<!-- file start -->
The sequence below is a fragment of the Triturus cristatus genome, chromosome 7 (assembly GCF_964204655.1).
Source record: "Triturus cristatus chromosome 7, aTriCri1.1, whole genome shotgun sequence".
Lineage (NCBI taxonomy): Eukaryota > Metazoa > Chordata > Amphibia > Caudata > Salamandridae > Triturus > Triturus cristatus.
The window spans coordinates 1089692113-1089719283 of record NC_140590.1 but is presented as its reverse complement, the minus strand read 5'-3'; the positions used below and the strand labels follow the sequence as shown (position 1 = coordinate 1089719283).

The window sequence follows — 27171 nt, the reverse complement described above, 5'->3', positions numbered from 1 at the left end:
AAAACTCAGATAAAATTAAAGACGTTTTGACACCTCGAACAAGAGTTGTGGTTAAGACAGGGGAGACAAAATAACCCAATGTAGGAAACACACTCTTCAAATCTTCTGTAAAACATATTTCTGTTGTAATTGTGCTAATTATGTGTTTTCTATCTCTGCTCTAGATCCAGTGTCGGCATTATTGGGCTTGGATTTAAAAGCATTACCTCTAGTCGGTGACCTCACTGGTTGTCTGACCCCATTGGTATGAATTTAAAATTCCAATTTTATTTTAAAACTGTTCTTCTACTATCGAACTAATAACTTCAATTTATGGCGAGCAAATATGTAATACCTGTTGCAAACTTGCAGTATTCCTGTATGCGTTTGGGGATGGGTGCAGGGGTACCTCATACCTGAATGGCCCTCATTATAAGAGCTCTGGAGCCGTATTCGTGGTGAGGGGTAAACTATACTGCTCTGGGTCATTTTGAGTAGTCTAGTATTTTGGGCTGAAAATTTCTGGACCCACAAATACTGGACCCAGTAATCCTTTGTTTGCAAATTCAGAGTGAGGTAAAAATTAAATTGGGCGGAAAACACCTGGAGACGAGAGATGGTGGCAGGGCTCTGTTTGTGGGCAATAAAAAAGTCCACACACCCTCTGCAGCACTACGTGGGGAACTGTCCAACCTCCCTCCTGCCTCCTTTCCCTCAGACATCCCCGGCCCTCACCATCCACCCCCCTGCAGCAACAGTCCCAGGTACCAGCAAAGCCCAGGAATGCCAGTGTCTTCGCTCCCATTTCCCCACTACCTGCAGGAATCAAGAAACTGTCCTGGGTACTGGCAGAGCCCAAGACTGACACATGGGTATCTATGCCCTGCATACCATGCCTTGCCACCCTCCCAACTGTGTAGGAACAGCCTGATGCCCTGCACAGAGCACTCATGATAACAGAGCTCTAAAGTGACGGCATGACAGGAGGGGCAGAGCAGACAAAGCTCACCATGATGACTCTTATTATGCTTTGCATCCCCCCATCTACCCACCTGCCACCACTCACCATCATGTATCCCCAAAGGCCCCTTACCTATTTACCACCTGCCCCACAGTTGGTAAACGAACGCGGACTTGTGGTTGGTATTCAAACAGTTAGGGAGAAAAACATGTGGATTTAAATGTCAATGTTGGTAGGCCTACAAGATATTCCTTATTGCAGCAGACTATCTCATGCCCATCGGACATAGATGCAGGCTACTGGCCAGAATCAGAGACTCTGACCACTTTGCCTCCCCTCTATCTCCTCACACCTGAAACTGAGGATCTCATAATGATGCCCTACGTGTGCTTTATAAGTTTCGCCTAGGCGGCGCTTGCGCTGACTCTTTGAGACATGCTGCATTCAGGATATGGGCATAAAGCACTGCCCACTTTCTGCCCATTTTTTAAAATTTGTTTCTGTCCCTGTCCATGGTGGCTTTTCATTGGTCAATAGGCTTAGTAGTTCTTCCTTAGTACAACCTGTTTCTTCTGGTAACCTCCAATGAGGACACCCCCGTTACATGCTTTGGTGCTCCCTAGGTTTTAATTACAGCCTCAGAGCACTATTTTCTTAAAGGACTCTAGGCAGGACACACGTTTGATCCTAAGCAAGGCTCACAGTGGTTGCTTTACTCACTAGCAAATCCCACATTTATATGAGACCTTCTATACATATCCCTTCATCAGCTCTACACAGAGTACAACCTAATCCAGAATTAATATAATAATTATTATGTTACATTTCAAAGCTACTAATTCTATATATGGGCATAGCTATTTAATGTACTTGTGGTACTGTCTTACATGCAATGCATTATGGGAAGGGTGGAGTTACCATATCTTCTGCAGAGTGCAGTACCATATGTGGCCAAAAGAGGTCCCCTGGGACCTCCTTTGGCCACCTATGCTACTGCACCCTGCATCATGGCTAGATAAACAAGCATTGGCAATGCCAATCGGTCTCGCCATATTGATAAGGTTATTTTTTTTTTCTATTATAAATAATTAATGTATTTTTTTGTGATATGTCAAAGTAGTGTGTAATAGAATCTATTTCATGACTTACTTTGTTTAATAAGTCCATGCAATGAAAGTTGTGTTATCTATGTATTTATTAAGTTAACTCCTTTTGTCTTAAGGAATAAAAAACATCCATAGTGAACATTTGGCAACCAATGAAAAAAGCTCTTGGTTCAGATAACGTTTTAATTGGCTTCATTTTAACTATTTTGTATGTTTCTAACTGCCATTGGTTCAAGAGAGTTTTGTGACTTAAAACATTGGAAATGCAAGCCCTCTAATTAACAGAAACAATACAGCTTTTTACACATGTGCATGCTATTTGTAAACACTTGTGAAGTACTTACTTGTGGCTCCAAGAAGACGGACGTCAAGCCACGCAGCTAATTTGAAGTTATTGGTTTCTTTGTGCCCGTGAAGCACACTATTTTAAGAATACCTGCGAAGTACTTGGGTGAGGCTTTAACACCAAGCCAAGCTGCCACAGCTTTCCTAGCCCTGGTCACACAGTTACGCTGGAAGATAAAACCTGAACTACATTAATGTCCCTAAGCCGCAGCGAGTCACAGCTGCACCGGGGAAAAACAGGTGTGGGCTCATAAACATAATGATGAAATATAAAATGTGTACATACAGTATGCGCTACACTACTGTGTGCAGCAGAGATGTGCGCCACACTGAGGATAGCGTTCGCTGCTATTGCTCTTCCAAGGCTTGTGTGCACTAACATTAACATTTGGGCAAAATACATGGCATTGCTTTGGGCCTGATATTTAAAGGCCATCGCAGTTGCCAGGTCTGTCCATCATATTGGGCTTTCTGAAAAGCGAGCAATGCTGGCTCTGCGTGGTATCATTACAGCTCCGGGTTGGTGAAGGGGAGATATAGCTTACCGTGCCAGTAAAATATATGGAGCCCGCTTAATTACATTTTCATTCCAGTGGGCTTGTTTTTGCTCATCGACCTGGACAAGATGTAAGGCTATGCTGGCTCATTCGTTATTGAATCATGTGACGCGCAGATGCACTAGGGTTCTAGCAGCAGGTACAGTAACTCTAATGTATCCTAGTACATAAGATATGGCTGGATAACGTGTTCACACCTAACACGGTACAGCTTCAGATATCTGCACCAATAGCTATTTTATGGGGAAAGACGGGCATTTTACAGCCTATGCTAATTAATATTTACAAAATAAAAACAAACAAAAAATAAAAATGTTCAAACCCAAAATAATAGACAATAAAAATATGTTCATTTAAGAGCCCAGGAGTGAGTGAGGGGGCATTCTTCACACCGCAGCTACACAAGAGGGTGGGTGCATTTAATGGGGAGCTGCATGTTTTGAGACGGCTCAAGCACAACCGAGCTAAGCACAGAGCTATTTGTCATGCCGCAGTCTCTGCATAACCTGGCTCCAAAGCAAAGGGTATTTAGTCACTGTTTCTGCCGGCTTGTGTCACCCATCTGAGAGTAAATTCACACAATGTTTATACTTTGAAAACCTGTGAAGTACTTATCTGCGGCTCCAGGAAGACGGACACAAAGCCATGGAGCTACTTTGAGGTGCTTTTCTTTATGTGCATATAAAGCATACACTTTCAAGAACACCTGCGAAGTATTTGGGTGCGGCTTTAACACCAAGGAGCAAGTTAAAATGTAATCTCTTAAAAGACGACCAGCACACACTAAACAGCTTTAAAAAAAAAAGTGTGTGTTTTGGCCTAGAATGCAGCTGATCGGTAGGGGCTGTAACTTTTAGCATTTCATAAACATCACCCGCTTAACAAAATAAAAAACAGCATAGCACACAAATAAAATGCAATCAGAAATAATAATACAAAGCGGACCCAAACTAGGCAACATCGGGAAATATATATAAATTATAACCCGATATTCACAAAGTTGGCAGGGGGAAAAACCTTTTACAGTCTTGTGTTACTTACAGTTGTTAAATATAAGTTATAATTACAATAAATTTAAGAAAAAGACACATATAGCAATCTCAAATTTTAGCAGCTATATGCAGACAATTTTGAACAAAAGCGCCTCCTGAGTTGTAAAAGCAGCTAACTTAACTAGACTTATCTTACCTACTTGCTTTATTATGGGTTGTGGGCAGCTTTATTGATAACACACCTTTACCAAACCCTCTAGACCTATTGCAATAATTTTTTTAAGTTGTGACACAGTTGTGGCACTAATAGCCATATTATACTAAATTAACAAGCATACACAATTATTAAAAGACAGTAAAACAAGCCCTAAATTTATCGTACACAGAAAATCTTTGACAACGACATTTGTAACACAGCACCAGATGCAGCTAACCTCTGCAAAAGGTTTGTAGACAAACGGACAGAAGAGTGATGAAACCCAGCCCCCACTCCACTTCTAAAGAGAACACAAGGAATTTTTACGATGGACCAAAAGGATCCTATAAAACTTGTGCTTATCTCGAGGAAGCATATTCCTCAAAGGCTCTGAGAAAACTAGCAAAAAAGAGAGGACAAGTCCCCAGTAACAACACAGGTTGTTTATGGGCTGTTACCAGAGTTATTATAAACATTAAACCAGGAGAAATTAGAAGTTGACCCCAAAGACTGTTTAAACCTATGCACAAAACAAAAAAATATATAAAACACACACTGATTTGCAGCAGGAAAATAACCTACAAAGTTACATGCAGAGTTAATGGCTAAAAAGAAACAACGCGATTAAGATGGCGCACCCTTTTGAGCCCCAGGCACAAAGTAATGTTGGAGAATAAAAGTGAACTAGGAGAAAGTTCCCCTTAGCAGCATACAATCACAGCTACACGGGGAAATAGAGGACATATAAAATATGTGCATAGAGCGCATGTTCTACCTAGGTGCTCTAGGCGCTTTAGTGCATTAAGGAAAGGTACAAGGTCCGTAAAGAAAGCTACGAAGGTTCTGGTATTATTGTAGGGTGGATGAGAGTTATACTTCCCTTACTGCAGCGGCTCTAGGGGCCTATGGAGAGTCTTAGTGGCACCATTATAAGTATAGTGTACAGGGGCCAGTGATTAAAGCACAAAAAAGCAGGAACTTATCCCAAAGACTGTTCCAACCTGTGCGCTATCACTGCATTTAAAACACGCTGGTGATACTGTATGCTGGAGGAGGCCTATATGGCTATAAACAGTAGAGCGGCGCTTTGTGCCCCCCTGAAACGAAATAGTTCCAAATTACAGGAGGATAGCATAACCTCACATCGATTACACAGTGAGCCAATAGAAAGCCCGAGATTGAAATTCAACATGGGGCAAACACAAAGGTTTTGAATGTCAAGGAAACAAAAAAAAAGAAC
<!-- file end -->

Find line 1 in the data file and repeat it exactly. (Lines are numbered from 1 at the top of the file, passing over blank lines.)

The sequence below is a fragment of the Triturus cristatus genome, chromosome 7 (assembly GCF_964204655.1).